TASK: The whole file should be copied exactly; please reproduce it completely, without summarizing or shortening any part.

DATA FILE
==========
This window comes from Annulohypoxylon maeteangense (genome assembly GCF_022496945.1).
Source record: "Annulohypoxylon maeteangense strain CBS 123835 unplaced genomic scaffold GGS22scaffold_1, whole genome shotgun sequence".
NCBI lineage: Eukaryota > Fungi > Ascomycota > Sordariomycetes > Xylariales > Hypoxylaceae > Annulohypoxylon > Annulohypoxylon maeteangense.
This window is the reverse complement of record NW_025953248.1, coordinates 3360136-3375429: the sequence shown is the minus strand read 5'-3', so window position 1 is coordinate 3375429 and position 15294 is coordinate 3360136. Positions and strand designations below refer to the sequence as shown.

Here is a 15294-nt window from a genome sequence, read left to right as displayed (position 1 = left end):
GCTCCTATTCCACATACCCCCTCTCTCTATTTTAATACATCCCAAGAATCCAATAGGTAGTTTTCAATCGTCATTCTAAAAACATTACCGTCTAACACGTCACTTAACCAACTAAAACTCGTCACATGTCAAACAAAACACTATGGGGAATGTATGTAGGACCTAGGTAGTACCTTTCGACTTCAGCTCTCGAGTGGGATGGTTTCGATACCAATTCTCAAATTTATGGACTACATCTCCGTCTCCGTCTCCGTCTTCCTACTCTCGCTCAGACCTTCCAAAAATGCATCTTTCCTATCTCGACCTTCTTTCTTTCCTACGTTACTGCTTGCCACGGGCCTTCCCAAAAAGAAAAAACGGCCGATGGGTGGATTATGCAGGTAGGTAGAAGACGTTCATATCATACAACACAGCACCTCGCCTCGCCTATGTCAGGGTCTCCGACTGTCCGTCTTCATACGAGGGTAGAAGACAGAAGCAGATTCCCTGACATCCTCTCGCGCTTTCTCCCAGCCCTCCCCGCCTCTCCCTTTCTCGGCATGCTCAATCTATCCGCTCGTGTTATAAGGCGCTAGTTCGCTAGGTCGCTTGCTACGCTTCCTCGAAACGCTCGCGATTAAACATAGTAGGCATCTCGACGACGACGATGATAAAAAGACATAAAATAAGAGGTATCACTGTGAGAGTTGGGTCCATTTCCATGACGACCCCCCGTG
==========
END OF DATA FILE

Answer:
This window comes from Annulohypoxylon maeteangense (genome assembly GCF_022496945.1).
Source record: "Annulohypoxylon maeteangense strain CBS 123835 unplaced genomic scaffold GGS22scaffold_1, whole genome shotgun sequence".
NCBI lineage: Eukaryota > Fungi > Ascomycota > Sordariomycetes > Xylariales > Hypoxylaceae > Annulohypoxylon > Annulohypoxylon maeteangense.
This window is the reverse complement of record NW_025953248.1, coordinates 3360136-3375429: the sequence shown is the minus strand read 5'-3', so window position 1 is coordinate 3375429 and position 15294 is coordinate 3360136. Positions and strand designations below refer to the sequence as shown.

Here is a 15294-nt window from a genome sequence, read left to right as displayed (position 1 = left end):
GCTCCTATTCCACATACCCCCTCTCTCTATTTTAATACATCCCAAGAATCCAATAGGTAGTTTTCAATCGTCATTCTAAAAACATTACCGTCTAACACGTCACTTAACCAACTAAAACTCGTCACATGTCAAACAAAACACTATGGGGAATGTATGTAGGACCTAGGTAGTACCTTTCGACTTCAGCTCTCGAGTGGGATGGTTTCGATACCAATTCTCAAATTTATGGACTACATCTCCGTCTCCGTCTCCGTCTTCCTACTCTCGCTCAGACCTTCCAAAAATGCATCTTTCCTATCTCGACCTTCTTTCTTTCCTACGTTACTGCTTGCCACGGGCCTTCCCAAAAAGAAAAAACGGCCGATGGGTGGATTATGCAGGTAGGTAGAAGACGTTCATATCATACAACACAGCACCTCGCCTCGCCTATGTCAGGGTCTCCGACTGTCCGTCTTCATACGAGGGTAGAAGACAGAAGCAGATTCCCTGACATCCTCTCGCGCTTTCTCCCAGCCCTCCCCGCCTCTCCCTTTCTCGGCATGCTCAATCTATCCGCTCGTGTTATAAGGCGCTAGTTCGCTAGGTCGCTTGCTACGCTTCCTCGAAACGCTCGCGATTAAACATAGTAGGCATCTCGACGACGACGATGATAAAAAGACATAAAATAAGAGGTATCACTGTGAGAGTTGGGTCCATTTCCATGACGACCCCCCGTG